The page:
It is hard to come up with a topic to write about when it comes to the Nutanix product portfolio. For one, there is just too much to choose from. I mean, just have a look at the list of features they introduced with the release of AOS 5.0 and it will get your head spinning. Secondly, their own documentation is just outstanding. Their product fact-sheets, website and of course Steven Poitras’s The Nutanix Bible, which contains just about everything you might want to about Nutanix and the bits and bytes involved. Never mind the endless list of community (Blog) rock stars working for or surrounding the company.
New in AOS 5.0
One of the features that went GA with AOS 5.0 is the Acropolis File Services (AFS) service with support for ESXi and AHV (it was in tech preview in version 4.6 / 4.7). A true software-defined scale-out storage solution designed to address a wide range of use cases, including Windows home directories, user profiles and department shares — architected and designed with the same robustness, scalability and availability as the Nutanix platform itself.
Since it is a core component of the Nutanix Enterprise Cloud Platform it can be deployed on an existing Nutanix cluster or a stand-alone cluster eliminating the need for a separate NAS appliance or other silo of some sort. Because of this approach AFS also inherits all of the rich storage features that Nutanix is well-known for like intelligent data tiering, deduplication, erasure coding, compression, and distributed self-healing.
All in one place
If you are a Nutanix customer, or are thinking about taking the leap, you basically don’t need anything else. And let’s face it, file servers are a must have in all IT infrastructures. Acropolis File Services is enabled and set up within minutes using PRISM, while at the same time Microsoft Active Directory and DNS are also fully integrated and supported.
Meaning you will be able to leverage the authentication and authorization capabilities of AD and that all share permissions, user and group management is done from a traditional Windows MMC. Next to that it supports SMB (version 2.1 at this time), user and share quota’s (hard and soft quota limits with configurable email warning limits), Access Based Enumeration, self service capabilities by leveraging Windows previous versions and automated disaster recovery capabilities to a secondary Nutanix cluster when needed/desired.
The components and services involved
An Acropolis File Services cluster is built up out of the following components and services, see the image above as well.
- A File Server — providing the high-level namespace. Each File Server will consist out of multiple File Server VM’s, or FSVM’s in short, three at a minimum (just like a Nutanix cluster — three physical nodes to start with and scale-out as needed) needing a minimum of 4 vCPU and 12GB of RAM to handle the client connections, including the highly scalable and available Acropolis Block Storage (ABS) for storing the actual data. This set up also ensures that the File Cluster can take full advantage of the built-in performance and scaling optimizations as mentioned earlier — highly available by design. The FSVM’s run as separate agent VM’s spread out over the underlying Acropolis platform. See image below.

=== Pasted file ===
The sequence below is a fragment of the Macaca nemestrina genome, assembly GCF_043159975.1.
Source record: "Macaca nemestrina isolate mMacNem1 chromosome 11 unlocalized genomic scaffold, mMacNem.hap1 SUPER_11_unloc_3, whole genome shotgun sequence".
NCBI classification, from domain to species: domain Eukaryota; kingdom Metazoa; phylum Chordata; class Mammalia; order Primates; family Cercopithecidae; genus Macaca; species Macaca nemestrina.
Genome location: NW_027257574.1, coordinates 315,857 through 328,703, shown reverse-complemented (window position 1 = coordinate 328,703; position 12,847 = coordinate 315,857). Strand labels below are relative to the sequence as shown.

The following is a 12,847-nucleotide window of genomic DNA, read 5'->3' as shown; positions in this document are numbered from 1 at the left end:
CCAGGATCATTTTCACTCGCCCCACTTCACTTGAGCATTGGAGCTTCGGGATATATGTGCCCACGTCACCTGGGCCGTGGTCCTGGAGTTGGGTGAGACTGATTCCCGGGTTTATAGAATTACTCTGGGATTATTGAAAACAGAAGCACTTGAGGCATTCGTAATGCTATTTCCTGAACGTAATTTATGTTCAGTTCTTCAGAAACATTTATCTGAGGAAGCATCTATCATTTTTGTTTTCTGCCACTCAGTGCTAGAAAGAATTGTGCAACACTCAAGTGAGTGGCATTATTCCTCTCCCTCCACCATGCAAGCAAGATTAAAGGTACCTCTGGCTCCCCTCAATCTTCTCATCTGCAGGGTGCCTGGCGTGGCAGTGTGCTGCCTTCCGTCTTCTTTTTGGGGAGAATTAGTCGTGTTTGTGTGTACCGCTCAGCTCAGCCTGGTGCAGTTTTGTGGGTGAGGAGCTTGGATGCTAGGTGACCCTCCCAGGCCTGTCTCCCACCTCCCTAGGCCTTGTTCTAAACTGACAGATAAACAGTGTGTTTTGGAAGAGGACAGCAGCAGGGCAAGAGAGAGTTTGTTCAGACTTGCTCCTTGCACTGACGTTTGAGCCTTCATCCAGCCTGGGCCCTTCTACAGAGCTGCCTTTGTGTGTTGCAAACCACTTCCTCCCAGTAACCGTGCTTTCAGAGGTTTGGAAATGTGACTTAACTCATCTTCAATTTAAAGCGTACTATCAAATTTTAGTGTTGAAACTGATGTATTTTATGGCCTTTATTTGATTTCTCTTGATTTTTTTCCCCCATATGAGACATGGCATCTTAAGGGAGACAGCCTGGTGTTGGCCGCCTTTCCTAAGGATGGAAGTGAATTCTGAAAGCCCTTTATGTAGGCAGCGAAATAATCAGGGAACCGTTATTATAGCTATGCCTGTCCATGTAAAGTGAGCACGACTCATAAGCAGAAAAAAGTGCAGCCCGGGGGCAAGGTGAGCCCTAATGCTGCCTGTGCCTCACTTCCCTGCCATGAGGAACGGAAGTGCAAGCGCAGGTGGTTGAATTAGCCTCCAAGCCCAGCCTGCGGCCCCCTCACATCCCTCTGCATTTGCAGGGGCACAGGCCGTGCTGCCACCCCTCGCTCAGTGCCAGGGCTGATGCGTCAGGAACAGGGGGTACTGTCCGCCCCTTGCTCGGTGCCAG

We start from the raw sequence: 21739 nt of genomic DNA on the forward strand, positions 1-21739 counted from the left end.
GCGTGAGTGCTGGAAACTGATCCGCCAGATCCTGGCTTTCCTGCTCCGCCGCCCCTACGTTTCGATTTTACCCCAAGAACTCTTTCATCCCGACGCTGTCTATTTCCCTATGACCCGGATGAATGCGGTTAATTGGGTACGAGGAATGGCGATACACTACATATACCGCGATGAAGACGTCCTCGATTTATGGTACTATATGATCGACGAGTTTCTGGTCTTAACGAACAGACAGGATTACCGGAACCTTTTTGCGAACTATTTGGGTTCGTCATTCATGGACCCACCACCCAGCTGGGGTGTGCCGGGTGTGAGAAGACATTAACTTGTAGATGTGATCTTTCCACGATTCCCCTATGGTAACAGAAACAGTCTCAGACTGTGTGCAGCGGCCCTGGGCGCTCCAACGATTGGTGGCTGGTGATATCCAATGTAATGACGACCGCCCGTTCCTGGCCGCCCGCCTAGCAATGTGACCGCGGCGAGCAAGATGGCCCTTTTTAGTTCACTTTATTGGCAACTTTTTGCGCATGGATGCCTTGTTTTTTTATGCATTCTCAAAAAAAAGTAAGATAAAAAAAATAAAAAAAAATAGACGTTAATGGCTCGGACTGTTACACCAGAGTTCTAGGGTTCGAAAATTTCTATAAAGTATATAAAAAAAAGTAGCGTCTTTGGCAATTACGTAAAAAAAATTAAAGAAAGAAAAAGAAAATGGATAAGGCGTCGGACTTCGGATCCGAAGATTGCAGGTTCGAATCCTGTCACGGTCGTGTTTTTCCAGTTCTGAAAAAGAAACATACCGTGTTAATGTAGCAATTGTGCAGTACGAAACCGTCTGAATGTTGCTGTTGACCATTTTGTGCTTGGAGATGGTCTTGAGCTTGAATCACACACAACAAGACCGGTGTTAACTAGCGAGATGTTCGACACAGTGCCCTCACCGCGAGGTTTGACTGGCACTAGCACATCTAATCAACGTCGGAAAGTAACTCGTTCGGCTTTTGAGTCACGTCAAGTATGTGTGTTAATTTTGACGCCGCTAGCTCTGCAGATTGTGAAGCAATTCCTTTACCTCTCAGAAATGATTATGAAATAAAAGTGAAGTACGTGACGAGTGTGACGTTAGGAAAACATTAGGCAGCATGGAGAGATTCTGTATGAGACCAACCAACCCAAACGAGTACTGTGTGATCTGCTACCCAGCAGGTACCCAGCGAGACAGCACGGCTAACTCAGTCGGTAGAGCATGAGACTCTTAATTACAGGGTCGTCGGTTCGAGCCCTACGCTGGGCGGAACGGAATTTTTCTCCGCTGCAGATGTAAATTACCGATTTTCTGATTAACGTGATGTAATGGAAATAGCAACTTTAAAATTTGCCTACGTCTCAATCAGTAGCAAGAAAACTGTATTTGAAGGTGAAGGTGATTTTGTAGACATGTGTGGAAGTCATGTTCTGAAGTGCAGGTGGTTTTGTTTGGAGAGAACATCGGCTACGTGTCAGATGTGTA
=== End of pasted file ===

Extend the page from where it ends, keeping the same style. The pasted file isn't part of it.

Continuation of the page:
- A share, or multiple in most cases — this is what your users will be connection in to for departmental files and folders, their home drive, user profiles and so on.
- Folders — as part of the abovementioned share, used for the actual file storage. Folders will be distributed over the File Server Virtual Machines (FSVM’s).
- The following AD objects will be created during file server creation: AD Computer Account for File Server, AD Service Principal, Name (SPN) for File Server and each FSVM, DNS entry for File Server pointing to all FSVM(s), DNS entry for each FSVM — AD Admin account will be needed (or similar privileges).
- High Availability — From the ‘Bible’: Each FSVM leverages the Acropolis Volumes API for its data storage which is accessed via in-guest iSCSI. This allows any FSVM to connect to any iSCSI target in the event of a FSVM outage. To provide for path availability DM-MPIO is leveraged within the FSVM which will have the active path set to the local CVM by default. In the event where the local CVM becomes unavailable (e.g. active path down), DM-MPIO will activate one of the failover paths to a remote CVM which will then takeover IO. When the local CVM comes back and is healthy it will be marked as the active path to provide for local IO.
This overview shows the File Server Virtual Machines on a standard Nutanix 3 node cluster:
- Acropolis File Services is available as of AOS 5.0, which stand for Acropolis Operating System, by the way and upwards and it currently supports VMware’s ESXi and the Acropolis Hypervisor.
- It is a core component of the Nutanix Enterprise Cloud Platform and as such it eliminates the need for a separate NAS or any other form of silo, if and when applicable. As an added bonus you might save some on Windows licensing as well, depending on you file server setup that is.
- Active Directory as well as DNS are supported, including all authorization and authentication capabilities they offer.
- For now only SMB version 2.1 is supported — more is on the roadmap.
- AFS supports and can make use of all the rich storage features that Nutanix is well-known for like intelligent data tiering, deduplication, erasure coding, compression, and distributed self-healing.
Thank you for reading.